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Evaluation of Money Laundering Regulations in Ghana
Blekinge Institute of Technology, School of Management.
2008 (English)Independent thesis Advanced level (degree of Master (One Year))Student thesis
Abstract [en]

Purpose: The purpose of this thesis is to identify and appraise within the Ghanaian environment the level of regulations in combat of money laundering and terrorism financing, the extent of the regulation and the effectiveness of the regulations or laws. Method: Research methodology will be based on qualitative data collection and analysis approach which will consider the gathering of information personally by the researcher including interviews based on structured or semi-structures questions to potential respondents Theory: The theory considered various concepts of money laundering that exist. The chosen concepts identified the various typologies of the money laundering, the negative effects and the regulations adopted in the fight against money laundering in the light of internationally accepted standards. Analysis: The analysis was modeled around four set of issue as a means of evaluating the money laundering regulations in Ghana. They include extent of nation’s vulnerability to Money Laundering; existing Laws or Regulations; the Conformity of Laws or regulations to international standards and an overview of the new anti-money laundering law. Conclusion: Research and analysis revealed that the nation is susceptible to money laundering though it has existing regulations to combat the menace. The forms of money laundering are many and there seems to be very little public knowledge about money laundering. Financial sector of the economy is expanding and there is a need for a more rigorous means for the combat of laundering as its effect on the sector could be disastrous. The New Anti – Money Laundering law, Anti – Money Laundering Act 2008, Act 749 is timely but it has not been operational, the Financial Intelligence Center is yet to be set up since the enactment of the act in January in 2008; as at the time of writing this conclusion there is a new government in power and this government is yet to constitute a full cabinet of ministers or substantive ministers of state hence it is quite impossible to estimate when the Financial Intelligence Centre; according to France (BoG) during my interview with her, she mentioned that the Center is to be formed under the supervision of Ministry of Finance. Not withstanding, the yet to be formed Center, there has been some exiting laws or regulations from Bank of Ghana for the financial institutions in combat of money laundering and terrorism financing. 83% respondents agreed that there are existing regulations and Laws but only one respondent representing 17% indicted that those laws can best be cosmetic. The forms of existing regulations identified are as follows: The (KYC) Know Your Client or Know Your Customer Policy; (PEP) Politically Exposed Persons Policy; (CDD) Customer Due Diligence; (EDD) Enhanced Due Diligence and also regulations for banks to adopted a policy of setting threshold for which any cash or cheque deposit into an account should register to an investigate unit of the bank, such that any amount above the threshold raises an alarm for further investigation and so is any huge withdrawal request. In evaluating the existing regulations, two main assessment points were use as yardstick. They are conformity to international standards and effectiveness of the laws or regulations. Ghana is a member of the Inter-Governmental Action Group against Money Laundering and Terrorism Financing in West Africa (GIABA) which has formulated some for steps member countries to follow in their design of their internal policies in combat of Money Laundering. These steps are based on the 40 recommendation and the 9 special recommendations. Clearly it is noted that the few regulations or directives from Bank of Ghana conform to the FATF recommendations. For example • The (KYC) Know Your Customer directive, (CDD) Customer Due Diligence directive and (EDD) Enhanced Due Diligence directive that Bank of Ghana issued to the banks conform with Recommendations 4 to 12 of FATF. • The (PEP) Politically Exposed Persons directive which enables the banks deal with political figures of other countries is an international co-operation and a need for mutual legal assistance, these two conforms with the FAFT Recommendation 35 and FAFT recommendations 36 to 39 and again of FATF Recommendation 40. • The policies on threshold level also conforms to FAFT recommendations 17 to 21 as depicted in the literature review. From the examples given above there are clear indications that the regulations conform to international standards. The effectiveness of the regulation was set to detail or show how wide enough the regulation is in tackling the menace a stake, it should equally involve the institutions that will regulate, implement and enforce the regulations and finally the regulations should be enforced or to be seen a such. However the general picture is that the Laws or Regulations prior to the new Act 749 hasn’t been too effective. The respondents who agreed that there are existing laws or regulations once again agreed there are some lax in the enforcement of the regulations. Roi (SFO) believes that if there is any regulation at all, they can only be said to be just cosmetic.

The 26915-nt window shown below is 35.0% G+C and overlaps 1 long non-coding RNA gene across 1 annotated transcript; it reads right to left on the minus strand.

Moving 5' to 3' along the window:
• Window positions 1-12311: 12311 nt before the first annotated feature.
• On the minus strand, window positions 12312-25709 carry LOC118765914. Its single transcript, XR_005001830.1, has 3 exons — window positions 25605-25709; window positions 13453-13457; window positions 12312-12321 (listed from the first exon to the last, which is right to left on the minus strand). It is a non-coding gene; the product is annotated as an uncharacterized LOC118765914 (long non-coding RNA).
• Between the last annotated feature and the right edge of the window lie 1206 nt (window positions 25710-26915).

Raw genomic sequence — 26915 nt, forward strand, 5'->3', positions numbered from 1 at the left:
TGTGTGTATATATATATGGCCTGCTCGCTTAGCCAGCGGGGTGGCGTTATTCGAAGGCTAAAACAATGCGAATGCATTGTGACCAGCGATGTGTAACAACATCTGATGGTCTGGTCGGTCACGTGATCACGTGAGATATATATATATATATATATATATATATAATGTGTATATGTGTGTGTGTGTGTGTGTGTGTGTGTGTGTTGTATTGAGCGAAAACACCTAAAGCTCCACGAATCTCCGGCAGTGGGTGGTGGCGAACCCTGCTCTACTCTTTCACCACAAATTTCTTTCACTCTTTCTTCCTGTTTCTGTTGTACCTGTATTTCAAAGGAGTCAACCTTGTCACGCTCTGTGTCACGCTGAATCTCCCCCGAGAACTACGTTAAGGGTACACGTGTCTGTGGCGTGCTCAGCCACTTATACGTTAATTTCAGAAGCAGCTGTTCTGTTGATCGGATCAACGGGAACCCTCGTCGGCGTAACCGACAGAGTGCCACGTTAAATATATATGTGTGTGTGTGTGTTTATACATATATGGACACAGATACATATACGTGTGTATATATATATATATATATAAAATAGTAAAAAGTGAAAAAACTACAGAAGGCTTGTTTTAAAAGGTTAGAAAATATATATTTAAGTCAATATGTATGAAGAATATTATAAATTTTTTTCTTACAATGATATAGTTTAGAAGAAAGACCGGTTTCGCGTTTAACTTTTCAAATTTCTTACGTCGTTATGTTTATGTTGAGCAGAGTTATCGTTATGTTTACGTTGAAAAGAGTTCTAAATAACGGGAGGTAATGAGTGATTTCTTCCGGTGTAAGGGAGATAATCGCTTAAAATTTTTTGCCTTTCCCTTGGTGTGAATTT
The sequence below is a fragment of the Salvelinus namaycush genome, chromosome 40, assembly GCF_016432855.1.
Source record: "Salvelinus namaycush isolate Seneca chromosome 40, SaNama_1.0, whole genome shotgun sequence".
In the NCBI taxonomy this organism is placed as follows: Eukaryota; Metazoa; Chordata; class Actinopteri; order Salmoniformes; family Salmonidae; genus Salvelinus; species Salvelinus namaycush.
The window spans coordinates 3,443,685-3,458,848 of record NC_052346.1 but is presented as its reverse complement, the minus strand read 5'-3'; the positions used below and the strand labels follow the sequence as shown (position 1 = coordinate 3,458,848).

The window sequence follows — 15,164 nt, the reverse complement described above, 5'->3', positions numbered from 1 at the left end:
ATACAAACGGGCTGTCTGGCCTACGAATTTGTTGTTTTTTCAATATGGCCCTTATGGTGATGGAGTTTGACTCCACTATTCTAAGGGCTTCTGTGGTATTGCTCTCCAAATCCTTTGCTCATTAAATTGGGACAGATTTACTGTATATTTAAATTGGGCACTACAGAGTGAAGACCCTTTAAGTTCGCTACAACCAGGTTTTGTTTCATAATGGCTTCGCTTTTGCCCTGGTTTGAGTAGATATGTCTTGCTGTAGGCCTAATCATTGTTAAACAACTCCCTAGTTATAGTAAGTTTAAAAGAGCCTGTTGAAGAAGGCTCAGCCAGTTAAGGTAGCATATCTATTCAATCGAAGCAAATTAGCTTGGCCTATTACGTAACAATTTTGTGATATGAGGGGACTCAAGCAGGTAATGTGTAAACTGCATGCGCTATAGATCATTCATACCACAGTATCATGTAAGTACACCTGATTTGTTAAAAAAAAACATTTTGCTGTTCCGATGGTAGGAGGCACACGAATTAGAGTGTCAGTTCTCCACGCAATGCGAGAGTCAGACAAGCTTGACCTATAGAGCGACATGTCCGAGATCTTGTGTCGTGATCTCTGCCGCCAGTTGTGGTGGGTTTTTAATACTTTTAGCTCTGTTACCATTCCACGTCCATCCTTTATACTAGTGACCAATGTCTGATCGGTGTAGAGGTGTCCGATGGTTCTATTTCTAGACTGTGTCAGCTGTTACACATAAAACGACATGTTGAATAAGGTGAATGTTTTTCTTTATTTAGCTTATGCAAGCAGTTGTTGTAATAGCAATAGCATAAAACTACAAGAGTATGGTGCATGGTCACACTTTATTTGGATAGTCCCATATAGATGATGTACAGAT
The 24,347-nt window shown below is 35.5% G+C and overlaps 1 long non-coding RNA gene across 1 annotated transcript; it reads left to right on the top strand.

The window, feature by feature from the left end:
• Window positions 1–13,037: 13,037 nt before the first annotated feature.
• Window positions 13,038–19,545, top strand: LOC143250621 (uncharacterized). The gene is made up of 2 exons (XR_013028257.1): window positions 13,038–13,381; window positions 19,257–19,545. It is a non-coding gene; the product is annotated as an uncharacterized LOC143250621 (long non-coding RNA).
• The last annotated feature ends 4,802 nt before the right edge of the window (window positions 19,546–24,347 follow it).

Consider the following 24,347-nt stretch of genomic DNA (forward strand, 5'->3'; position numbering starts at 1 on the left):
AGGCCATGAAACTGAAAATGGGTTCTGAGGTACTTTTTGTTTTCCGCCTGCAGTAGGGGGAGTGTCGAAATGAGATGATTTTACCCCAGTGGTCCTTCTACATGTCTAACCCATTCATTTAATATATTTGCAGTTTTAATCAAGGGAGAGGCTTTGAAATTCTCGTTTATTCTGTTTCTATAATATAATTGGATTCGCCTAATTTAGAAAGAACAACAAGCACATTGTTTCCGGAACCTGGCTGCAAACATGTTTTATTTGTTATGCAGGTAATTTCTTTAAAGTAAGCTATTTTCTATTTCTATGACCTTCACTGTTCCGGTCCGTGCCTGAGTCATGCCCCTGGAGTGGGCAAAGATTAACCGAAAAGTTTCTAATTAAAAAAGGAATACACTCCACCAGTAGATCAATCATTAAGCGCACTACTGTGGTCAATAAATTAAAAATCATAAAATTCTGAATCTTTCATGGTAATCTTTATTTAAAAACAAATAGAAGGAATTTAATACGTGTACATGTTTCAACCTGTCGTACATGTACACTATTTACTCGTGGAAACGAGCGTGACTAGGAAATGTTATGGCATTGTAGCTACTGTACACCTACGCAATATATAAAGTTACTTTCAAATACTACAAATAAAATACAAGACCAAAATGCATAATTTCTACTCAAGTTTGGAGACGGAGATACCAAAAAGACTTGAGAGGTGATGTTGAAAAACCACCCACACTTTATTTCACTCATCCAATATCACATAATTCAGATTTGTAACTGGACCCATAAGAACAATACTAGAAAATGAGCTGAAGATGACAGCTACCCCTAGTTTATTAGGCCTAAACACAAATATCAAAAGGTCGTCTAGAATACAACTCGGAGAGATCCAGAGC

Place, publisher, year, edition, pages
2008. , 100 p.
Keyword [en]
Money, Laundering, Concealemnt, Trafficking, Due Deligence, Criminalization, Crime, Laws, Regulations, Enforcement, Drugs
National Category
Business Administration
URN: urn:nbn:se:bth-1188Local ID: diva2:828350
Social and Behavioural Science, Law
Note; +233244284956;+233244212902Available from: 2015-05-22 Created: 2009-12-17 Last updated: 2015-06-30Bibliographically approved

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